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Many good reasons to save Aldergrove forest
Editor: Further to the issue of the development of the forested land adjacent to 28 Avenue in Aldergrove, we the townspeople must try to save the forest.
In the Aldergrove community plan, a portion of the proposed development is designated educational recreational land. It is also identified as a landscape containing a number of significant features and processes of environmental significance.
The Township of Langley is asking to amend the community plan by eliminating the education recreational zone and then developing into that forested area, essentially cutting out its core. Although they say there will be a path and the area will be 40 per cent treed, this does not negate the fact that many trees will be removed and replaced with much smaller specimens.
The forest contains a complete ecosystem as it has the swamp, the tributary, the pond and a river. To take out a portion from the centre, to have a subdivision surrounded by trees, does not make a forest.
A group from WOLF (Watchers of Langley Forests) took a tour of the forest along with David Jordan, Assistant Professor of Geography and Environmental Studies at Trinity Western University and an expert in dendrochronology (science of aging trees). The forest, which is mixed forest including riparian, is of a type that is threatened due to limited geographical occurrence and current development pressure.
At the site are a number of excellent examples of mature bigleaf maple, red alder, Douglas fir, aestern hemlock, and western red cedar. Professor Jordan took the time to analyze three specimens, and of them, he estimated that one Douglas fir was approximately 130 years old. One western Red Cedar was approximately 90 years old and one red alder was approximately 73 years old.
This is a sample of just three trees. Compared this to the report by Triton, which indicates that the most mature trees were between 40 and 50 years old and considered “low value trees.”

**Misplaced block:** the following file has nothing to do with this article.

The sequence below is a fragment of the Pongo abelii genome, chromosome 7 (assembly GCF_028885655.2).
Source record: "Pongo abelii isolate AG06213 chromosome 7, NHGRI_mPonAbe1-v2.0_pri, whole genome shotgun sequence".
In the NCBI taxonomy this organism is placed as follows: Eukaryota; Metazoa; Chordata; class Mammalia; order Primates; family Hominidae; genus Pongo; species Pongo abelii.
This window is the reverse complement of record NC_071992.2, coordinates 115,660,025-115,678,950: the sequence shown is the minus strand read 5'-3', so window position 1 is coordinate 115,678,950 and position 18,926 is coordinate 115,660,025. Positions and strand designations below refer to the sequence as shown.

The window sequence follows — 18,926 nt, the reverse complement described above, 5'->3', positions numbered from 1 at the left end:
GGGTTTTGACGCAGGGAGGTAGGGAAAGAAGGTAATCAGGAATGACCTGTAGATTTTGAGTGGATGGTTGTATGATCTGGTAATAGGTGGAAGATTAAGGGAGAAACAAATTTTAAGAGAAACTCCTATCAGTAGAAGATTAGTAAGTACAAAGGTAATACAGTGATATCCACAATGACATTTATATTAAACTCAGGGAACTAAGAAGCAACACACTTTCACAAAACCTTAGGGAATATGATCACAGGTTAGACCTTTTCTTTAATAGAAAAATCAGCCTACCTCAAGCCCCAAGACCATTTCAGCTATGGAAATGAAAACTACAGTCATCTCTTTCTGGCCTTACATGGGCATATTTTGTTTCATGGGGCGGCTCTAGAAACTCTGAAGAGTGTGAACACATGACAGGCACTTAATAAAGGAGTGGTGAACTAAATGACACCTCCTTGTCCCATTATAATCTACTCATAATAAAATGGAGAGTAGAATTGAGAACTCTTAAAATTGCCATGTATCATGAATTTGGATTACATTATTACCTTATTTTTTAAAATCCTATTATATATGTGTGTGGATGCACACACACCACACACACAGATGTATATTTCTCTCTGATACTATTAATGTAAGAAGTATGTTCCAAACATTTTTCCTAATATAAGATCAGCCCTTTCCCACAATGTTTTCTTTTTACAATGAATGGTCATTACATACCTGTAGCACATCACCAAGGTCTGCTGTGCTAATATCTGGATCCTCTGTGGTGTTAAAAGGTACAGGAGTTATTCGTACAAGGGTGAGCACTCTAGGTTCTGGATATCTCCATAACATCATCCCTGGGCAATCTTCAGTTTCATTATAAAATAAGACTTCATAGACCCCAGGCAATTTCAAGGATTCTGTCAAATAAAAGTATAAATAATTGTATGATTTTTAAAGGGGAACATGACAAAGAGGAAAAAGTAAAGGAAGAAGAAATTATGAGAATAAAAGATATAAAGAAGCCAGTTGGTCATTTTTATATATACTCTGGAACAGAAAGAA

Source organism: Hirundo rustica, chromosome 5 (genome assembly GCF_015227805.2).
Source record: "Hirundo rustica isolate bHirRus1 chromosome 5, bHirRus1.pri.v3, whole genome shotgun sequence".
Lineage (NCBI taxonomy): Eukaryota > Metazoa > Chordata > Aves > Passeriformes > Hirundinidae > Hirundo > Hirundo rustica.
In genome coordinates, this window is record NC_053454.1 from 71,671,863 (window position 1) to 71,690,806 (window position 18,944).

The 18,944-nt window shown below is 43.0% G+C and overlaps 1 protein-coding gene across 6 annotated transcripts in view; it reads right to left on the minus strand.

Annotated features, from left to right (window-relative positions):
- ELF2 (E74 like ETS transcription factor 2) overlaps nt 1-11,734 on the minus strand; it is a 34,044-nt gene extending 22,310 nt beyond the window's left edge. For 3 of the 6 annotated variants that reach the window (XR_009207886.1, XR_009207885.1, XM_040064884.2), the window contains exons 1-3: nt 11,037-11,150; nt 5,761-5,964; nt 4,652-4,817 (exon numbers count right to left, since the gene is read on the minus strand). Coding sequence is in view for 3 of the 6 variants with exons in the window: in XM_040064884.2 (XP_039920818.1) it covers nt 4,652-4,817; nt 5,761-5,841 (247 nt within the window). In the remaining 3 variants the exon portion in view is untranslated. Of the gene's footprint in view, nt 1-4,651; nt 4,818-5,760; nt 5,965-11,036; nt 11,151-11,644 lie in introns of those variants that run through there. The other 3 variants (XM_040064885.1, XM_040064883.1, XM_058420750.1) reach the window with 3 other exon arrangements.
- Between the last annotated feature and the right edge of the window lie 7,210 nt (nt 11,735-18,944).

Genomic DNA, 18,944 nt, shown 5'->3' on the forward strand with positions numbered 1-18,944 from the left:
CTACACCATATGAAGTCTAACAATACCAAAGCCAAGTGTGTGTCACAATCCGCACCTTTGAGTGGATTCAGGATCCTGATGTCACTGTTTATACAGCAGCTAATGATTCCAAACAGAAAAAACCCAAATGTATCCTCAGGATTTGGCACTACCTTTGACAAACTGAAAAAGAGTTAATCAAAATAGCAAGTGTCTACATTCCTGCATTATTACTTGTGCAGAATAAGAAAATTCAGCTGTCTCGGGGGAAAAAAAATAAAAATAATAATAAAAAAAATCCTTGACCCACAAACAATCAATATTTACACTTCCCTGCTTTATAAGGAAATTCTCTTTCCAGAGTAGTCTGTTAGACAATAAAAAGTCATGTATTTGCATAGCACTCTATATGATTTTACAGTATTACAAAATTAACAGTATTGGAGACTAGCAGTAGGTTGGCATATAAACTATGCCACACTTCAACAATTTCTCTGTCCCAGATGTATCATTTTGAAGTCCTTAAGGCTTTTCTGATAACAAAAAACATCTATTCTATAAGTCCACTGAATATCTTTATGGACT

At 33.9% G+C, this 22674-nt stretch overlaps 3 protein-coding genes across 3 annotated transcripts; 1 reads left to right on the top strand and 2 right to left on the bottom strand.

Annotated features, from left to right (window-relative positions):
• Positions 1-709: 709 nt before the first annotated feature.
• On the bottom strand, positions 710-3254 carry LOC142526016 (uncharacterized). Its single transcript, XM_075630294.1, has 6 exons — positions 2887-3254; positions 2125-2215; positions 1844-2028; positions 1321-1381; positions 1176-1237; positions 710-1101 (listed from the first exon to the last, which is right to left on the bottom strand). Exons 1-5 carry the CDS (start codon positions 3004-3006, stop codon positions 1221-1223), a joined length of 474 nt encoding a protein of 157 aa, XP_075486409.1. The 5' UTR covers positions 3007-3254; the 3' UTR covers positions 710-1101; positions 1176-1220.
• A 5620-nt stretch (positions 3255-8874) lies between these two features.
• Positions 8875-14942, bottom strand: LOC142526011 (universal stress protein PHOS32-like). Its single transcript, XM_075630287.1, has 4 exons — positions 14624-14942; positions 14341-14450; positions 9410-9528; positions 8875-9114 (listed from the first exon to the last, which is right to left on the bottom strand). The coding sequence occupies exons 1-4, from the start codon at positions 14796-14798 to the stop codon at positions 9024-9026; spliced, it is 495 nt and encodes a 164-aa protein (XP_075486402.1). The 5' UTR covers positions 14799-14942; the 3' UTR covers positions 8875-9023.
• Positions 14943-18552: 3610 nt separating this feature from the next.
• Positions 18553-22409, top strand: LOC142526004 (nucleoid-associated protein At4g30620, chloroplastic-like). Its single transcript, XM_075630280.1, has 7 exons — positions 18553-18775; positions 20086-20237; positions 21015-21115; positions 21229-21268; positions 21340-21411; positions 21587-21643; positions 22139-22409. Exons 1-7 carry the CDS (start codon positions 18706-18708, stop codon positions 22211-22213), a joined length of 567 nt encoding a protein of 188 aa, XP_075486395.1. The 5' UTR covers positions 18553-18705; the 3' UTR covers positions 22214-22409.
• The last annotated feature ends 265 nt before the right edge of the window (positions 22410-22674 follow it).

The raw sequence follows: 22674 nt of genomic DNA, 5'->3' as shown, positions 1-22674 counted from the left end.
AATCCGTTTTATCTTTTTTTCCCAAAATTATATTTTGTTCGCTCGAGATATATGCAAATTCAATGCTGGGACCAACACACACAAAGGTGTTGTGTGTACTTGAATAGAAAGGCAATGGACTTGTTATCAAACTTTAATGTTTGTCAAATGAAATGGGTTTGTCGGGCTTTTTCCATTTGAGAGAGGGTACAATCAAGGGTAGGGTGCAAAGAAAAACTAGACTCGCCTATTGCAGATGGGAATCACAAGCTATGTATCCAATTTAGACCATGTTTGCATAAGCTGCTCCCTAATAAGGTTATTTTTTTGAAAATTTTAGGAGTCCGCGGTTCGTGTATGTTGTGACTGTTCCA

A forest within Aldergrove, a natural space within walking distance that is not a sports field — think of what a resource this is for our children. Currently there are two teacher-led environmental clubs totaling over 120 children from Aldergrove — one at Parkside Elementary and one at Shortreed Elementary. Both schools are within walking distance of the forest.
This is a resource which offers firsthand experience to children and meets the prescribed learning outcome of many grades, most notably the Grade 4 curriculum of habitat and conservation. It is home to birds, including owls and herons, wildlife including deer and squirrels, the rough skinned newt, Salish sucker and the Nooksack dace. For high school students this also opens up opportunities in biology, geography and art.
Efforts are being made by Langley Environmental Partners and Bertrand Creek Enhancement Society to enhance and restore Bertrand Creek as both an environmental feature and a recreational corridor. Both are working hard to maintain Bertrand Creek, cutting back the invasive species of blackberry and planting other native species of trees to hold and restore the bank naturally, along with a foot path for Aldergrove to enjoy.
The Township has proposed three- metre wide asphalt walkways along Bertrand Creek, certainly not natural, and, to get from one side of the forest to another, it cuts through a cul-de-sac of 20 houses. It is also suggesting modifying it own strict setbacks for tributaries.
This proposed development addresses environmental concerns by proposing the bare minimum required by law. We feel compelled to ask: Does the Township really have Aldergrove’s best interests at heart? Will council honour the community plan and will council recognize that Aldergrove has a natural forest, a jewel amongst our urban landscape? We suggest developing the property north of the tributary and leaving the forested area alone.
And while we’re at it, let’s keep the pond too. We need to be heard. Contact the Township and voice your opinion. We need to save the forest in its entirety.
and Jessica Horst,